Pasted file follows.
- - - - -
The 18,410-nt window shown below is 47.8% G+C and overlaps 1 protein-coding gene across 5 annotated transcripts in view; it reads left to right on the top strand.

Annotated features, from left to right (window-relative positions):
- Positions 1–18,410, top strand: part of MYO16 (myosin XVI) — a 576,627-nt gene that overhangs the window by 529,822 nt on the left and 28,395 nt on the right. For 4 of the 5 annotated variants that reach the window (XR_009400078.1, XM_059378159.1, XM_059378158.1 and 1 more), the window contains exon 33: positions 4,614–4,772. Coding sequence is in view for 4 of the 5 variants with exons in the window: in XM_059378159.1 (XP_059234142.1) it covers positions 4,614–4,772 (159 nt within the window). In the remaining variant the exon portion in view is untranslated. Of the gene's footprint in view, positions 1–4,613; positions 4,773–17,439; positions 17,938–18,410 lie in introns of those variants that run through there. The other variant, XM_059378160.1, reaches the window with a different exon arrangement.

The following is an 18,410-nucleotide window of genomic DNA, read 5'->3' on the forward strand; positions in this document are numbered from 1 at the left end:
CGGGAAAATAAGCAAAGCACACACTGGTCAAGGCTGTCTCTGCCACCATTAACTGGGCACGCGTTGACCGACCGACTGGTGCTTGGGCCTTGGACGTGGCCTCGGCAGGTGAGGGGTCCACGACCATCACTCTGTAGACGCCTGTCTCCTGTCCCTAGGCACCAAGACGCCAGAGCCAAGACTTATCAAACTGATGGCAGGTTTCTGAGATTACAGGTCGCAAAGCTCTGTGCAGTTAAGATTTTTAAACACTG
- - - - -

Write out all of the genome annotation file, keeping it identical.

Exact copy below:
The 18,410-nt window shown below is 47.8% G+C and overlaps 1 protein-coding gene across 5 annotated transcripts in view; it reads left to right on the top strand.

Annotated features, from left to right (window-relative positions):
- Positions 1–18,410, top strand: part of MYO16 (myosin XVI) — a 576,627-nt gene that overhangs the window by 529,822 nt on the left and 28,395 nt on the right. For 4 of the 5 annotated variants that reach the window (XR_009400078.1, XM_059378159.1, XM_059378158.1 and 1 more), the window contains exon 33: positions 4,614–4,772. Coding sequence is in view for 4 of the 5 variants with exons in the window: in XM_059378159.1 (XP_059234142.1) it covers positions 4,614–4,772 (159 nt within the window). In the remaining variant the exon portion in view is untranslated. Of the gene's footprint in view, positions 1–4,613; positions 4,773–17,439; positions 17,938–18,410 lie in introns of those variants that run through there. The other variant, XM_059378160.1, reaches the window with a different exon arrangement.

The following is an 18,410-nucleotide window of genomic DNA, read 5'->3' on the forward strand; positions in this document are numbered from 1 at the left end:
CGGGAAAATAAGCAAAGCACACACTGGTCAAGGCTGTCTCTGCCACCATTAACTGGGCACGCGTTGACCGACCGACTGGTGCTTGGGCCTTGGACGTGGCCTCGGCAGGTGAGGGGTCCACGACCATCACTCTGTAGACGCCTGTCTCCTGTCCCTAGGCACCAAGACGCCAGAGCCAAGACTTATCAAACTGATGGCAGGTTTCTGAGATTACAGGTCGCAAAGCTCTGTGCAGTTAAGATTTTTAAACACTG